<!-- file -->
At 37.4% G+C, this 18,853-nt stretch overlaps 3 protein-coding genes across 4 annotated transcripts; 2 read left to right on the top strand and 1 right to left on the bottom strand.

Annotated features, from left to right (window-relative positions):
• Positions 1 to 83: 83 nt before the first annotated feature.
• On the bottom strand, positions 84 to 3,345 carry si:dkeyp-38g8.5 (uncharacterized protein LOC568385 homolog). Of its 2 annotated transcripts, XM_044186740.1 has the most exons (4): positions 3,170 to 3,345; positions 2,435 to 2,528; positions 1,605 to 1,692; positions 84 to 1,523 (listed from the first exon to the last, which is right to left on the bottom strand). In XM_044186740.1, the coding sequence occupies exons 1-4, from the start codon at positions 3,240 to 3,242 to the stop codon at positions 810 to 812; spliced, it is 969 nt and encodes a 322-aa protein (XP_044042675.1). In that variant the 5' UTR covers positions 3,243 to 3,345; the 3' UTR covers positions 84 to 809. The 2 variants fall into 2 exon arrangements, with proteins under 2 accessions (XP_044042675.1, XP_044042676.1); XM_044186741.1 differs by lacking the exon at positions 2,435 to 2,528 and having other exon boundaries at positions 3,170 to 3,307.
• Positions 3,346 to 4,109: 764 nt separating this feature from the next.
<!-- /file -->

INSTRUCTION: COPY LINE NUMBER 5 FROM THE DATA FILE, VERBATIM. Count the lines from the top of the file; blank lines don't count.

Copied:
• Positions 3,346 to 4,109: 764 nt separating this feature from the next.